July 24, 2013 at 4:40 pm EST | by Lou Chibbaro Jr.
Montgomery exec asks Fillmore to cancel band
Molotov, music, Gay News, Washington Blade

Activists are threatening to protest Moltov’s upcoming show in Silver Spring, Md. at the Fillmore. (Promotional photo courtesy Molotov)

Montgomery County Executive Ike Leggett sent a letter on July 18 to the Fillmore Theater in Silver Spring, Md., asking its manager to cancel a performance next month by a Mexican band that includes anti-gay lyrics in several of its songs.

Leggett’s letter followed concerns expressed by LGBT activists that the hip-hop group Molotov uses lyrics in Spanish that are interpreted widely to mean “faggot,” including a phrase “kill the faggot.” Activists call the lyrics hurtful to the LGBT community and have warned that they could encourage anti-LGBT violence.

“I have serious concerns about this booking,” Leggett told the Fillmore’s general manager, Stephanie Steele, in his letter. “I am personally offended. I understand that the First Amendment provides for freedom of speech, and that even distasteful speech may be protected speech,” he said.

But he added, “Just because one might argue that everyone has the right to say, show, or sing something doesn’t mean they ought to exercise that right…In addition to expressing my displeasure I would ask you to reconsider the Fillmore’s decision to book the Molotov band.”

The theater and the California-based company that owns it, Live Nation Entertainment, have not responded to calls from the Washington Blade seeking comment on the controversy. The Washington Post reported that Steele did not respond to its request for comment for a Post story on the controversy last week.

But according to the Post, Live Nation spokesperson Jim Yeager said the performance by Molotov scheduled for Aug. 26 would not be cancelled.

Members of Molotov and its supporters have argued that the controversial lyrics, including the Spanish words “puto” and “maricon” that many interpret as slurs against gay men, are meant to target corrupt politicians in Mexico, not gay people.

A spokesperson for the LGBT organization Equality Maryland said the group is considering staging an “informational” protest outside the theater on the night of the performance.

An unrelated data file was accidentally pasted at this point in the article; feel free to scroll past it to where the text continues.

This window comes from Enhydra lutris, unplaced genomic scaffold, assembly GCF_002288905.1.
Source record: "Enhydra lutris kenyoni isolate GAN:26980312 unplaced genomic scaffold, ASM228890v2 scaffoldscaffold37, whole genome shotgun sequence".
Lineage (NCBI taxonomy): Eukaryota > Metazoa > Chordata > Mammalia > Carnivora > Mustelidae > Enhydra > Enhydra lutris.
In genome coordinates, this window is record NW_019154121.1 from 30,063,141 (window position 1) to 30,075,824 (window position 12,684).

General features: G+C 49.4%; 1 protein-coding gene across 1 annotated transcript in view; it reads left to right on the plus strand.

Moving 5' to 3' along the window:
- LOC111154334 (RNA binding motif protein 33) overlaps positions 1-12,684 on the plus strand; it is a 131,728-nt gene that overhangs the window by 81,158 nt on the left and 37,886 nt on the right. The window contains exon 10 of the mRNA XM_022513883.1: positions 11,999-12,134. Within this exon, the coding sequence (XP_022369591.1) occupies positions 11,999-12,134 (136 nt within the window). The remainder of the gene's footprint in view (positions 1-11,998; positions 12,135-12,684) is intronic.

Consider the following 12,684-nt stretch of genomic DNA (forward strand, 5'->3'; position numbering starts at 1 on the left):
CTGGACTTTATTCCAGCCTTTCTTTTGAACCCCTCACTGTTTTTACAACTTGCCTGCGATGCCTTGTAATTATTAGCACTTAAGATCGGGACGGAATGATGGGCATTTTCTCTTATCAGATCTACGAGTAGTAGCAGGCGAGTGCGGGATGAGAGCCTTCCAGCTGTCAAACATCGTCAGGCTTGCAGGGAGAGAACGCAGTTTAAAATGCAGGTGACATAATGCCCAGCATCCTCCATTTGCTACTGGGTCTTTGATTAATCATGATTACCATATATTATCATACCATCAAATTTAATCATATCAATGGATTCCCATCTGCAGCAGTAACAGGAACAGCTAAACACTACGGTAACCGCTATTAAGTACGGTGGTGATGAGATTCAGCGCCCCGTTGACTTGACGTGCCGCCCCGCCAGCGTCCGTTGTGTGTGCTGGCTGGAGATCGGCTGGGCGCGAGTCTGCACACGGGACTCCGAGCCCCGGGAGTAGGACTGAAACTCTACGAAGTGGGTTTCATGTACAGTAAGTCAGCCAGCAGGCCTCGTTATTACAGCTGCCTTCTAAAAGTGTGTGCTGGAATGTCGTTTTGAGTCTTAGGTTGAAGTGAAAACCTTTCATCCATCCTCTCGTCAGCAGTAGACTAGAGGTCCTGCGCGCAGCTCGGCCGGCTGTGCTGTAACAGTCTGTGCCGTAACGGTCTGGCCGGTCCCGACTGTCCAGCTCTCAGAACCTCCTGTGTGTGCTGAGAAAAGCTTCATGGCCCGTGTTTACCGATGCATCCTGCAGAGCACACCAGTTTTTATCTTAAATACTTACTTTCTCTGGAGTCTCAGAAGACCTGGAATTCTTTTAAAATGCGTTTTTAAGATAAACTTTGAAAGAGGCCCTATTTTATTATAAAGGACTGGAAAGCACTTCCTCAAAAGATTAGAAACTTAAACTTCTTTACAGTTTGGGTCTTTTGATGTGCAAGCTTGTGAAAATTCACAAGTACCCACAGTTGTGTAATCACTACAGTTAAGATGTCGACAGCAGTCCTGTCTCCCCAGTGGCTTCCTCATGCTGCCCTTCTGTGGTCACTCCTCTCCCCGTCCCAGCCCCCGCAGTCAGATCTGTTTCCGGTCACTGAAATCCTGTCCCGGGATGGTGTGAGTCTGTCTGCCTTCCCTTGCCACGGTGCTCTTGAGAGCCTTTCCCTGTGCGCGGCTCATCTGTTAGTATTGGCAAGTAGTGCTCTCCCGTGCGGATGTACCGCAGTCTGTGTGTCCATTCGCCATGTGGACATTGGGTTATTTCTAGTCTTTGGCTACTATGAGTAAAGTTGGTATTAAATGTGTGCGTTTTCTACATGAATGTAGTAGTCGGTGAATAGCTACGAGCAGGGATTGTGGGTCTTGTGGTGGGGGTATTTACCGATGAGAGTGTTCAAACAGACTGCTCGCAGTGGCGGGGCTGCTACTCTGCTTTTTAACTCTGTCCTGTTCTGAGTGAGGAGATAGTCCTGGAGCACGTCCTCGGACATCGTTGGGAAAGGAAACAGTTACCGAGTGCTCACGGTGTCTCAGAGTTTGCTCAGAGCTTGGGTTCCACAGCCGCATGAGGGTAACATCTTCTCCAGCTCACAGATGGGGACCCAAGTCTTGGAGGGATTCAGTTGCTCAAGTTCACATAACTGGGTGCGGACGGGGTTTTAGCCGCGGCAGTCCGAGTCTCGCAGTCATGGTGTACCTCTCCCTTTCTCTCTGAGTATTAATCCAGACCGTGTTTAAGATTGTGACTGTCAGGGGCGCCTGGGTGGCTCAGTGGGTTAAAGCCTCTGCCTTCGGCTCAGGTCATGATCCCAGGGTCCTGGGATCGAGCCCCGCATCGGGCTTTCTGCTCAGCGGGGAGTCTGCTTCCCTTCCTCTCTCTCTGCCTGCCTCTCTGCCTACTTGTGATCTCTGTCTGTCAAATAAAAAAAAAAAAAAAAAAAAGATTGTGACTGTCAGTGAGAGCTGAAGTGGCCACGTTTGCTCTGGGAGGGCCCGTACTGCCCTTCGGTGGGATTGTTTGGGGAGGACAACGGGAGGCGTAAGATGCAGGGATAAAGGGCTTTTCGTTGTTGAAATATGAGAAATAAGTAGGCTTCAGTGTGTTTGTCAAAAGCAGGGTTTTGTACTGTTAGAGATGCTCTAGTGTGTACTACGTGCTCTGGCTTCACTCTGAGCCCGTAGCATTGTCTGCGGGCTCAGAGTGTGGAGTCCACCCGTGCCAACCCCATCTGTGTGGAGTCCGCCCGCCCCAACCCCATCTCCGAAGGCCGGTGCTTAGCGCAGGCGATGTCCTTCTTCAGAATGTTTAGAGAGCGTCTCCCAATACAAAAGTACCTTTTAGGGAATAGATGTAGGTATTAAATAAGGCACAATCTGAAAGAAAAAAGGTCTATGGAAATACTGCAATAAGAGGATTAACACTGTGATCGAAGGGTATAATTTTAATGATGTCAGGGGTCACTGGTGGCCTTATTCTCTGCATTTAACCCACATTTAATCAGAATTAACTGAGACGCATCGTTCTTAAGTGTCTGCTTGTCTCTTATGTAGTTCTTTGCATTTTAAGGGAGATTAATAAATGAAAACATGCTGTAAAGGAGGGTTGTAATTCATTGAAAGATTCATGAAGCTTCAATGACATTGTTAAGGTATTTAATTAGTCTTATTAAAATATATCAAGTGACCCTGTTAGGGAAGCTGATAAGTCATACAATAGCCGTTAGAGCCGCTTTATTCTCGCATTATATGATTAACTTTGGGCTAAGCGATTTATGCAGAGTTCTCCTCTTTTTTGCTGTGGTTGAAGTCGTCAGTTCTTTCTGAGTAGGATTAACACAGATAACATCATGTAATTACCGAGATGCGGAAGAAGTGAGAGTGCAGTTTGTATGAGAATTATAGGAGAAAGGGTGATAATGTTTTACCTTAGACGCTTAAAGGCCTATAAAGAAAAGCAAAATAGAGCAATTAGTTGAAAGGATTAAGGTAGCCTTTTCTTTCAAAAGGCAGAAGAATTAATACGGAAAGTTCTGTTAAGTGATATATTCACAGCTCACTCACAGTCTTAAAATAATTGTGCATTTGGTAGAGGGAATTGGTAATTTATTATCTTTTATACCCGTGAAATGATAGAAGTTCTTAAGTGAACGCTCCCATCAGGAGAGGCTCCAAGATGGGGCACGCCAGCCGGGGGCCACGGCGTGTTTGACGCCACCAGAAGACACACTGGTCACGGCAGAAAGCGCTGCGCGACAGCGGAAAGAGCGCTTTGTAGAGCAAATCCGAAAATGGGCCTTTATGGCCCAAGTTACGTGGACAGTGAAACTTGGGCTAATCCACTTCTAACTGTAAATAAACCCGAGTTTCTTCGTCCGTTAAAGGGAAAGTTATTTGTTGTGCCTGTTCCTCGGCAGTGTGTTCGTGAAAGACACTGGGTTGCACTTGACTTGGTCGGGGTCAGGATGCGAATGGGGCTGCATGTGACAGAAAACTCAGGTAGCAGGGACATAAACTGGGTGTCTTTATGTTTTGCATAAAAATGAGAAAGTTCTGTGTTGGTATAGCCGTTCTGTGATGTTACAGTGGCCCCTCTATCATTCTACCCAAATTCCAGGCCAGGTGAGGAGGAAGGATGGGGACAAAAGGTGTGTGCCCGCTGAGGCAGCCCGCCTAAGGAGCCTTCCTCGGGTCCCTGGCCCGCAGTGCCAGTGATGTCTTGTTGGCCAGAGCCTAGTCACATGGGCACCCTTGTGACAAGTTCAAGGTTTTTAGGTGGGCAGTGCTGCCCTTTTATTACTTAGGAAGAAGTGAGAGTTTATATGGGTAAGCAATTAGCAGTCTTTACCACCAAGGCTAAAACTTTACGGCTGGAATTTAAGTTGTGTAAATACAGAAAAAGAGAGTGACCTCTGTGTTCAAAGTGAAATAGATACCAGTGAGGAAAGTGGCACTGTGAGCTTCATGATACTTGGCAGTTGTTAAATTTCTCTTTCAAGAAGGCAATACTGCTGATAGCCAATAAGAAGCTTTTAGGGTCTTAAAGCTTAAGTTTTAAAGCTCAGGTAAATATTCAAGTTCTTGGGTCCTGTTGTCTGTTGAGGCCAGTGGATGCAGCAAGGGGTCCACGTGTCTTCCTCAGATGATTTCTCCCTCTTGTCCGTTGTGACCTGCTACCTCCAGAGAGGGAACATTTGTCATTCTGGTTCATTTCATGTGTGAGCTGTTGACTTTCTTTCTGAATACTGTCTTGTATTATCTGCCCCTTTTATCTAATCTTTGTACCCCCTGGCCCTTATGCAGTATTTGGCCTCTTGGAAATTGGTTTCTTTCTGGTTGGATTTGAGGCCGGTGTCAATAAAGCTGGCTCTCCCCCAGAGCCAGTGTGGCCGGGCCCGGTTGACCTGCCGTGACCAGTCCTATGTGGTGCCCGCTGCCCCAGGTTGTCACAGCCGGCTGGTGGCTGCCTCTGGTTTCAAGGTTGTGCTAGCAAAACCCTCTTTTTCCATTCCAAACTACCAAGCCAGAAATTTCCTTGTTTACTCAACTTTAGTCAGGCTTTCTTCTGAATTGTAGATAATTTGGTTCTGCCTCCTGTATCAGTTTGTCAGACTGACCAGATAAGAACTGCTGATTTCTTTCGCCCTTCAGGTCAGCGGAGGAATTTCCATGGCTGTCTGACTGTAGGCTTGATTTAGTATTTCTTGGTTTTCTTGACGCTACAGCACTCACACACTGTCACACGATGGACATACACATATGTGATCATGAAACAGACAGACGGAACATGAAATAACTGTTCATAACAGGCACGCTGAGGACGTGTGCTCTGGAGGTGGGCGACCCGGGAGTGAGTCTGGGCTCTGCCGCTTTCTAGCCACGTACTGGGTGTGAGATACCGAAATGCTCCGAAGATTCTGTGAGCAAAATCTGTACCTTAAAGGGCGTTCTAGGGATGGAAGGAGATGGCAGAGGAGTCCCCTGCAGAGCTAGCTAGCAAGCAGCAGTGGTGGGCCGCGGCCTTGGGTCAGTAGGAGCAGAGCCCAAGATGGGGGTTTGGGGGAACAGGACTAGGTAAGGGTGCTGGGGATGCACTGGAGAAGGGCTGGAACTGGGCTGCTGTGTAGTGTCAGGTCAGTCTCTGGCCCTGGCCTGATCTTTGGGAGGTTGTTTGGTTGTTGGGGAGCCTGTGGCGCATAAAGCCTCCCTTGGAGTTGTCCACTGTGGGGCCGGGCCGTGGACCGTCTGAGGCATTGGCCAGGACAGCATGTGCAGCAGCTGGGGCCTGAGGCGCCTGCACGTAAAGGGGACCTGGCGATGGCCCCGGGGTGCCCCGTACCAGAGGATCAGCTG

A petition posted on the website change.org by local gay activist and attorney Gabriel Rodriguez-Rico, calls on the Fillmore Silver Spring to “not provide a stage for violently anti-gay messages.”

Donna Biggler, a spokesperson for Leggett, said the Fillmore had not responded to Leggett’s letter as of Tuesday.

Lou Chibbaro Jr. has reported on the LGBT civil rights movement and the LGBT community for more than 30 years, beginning as a freelance writer and later as a staff reporter and currently as Senior News Reporter for the Washington Blade. He has chronicled LGBT-related developments as they have touched on a wide range of social, religious, and governmental institutions, including the White House, Congress, the U.S. Supreme Court, the military, local and national law enforcement agencies and the Catholic Church. Chibbaro has reported on LGBT issues and LGBT participation in local and national elections since 1976. He has covered the AIDS epidemic since it first surfaced in the early 1980s. Follow Lou

  • Activist

    Irwin, your argument is the same one that the band made when it was confronted with protests by gay activists — Mexican and Spanish gay activists — about their song. It just does not ring true. Even if people concede your claim that Puto means “assh*le,” which I don’t concede, but let’s just do so for the sake of this point, then how do you defend the band’s use of the slur “maricon?” What do you say about that? Does it also miraculously mean something other than “faggot” when the band uses it? Don’t think so.

    Your argument, and that of the band, is essentially the same as when adolescents in the US call this or that, or someone, “gay” and then say that they did not intend the word to mean to refer to homosexuality but instead to refer to something weak, lame, etc. That argument is almost as insulting as the slur itself. The anti-gay animus behind the slur is still fueling it, even when it is used to attack something else. Gay, in other words, means something bad, undesirable, unacceptable, etc.

    Lastly, “puto” as you say has various meanings across Latin America. In Mexico, however, a PRIMARY meaning is “faggot,” especially when it is coupled with the other slur, “maricon,” whose meaning universally is a slur for a gay male.

  • Activist

    Irwin, I understand your argument, but you really are proving my point. Yes, Latinos like you and me may use “maricon” to refer to people other than gays, but the definition of the term is still “faggot.” Look up the word in any Spanish dictionary and you will see that the primary definition is that of the derogative anti-gay slur. That people in Spanish AND in English call people and things “gay” and “faggot” because they want to define them as queer and weak and cowardly and stupid does not change the fact that the words themselves primarily refer to homosexuals. The connotation is that the target is queer and weak and cowardly because the slurs mean “gay.” In other words, you are getting bogged down in semantics and, with all due respect, defending an indefensible use of anti-gay slurs and lyrics. Even if “puto” were in a gray area, “maricon” is most certainly not. It means “faggot” throughout Latin America. It’s like defending the use of the terms “retarded” or “bitch” by saying that the target was neither intellectually disabled nor a female dog and that you used them solely to mean “dumb” or “unpleasant.” Thing is that those uses are still highly offensive to the intellectually disabled and to women as well as to their allies.

© Copyright Brown, Naff, Pitts Omnimedia, Inc. 2017. All rights reserved.
Blade Blast

Get the latest LGBTQ news to your inbox every Thursday!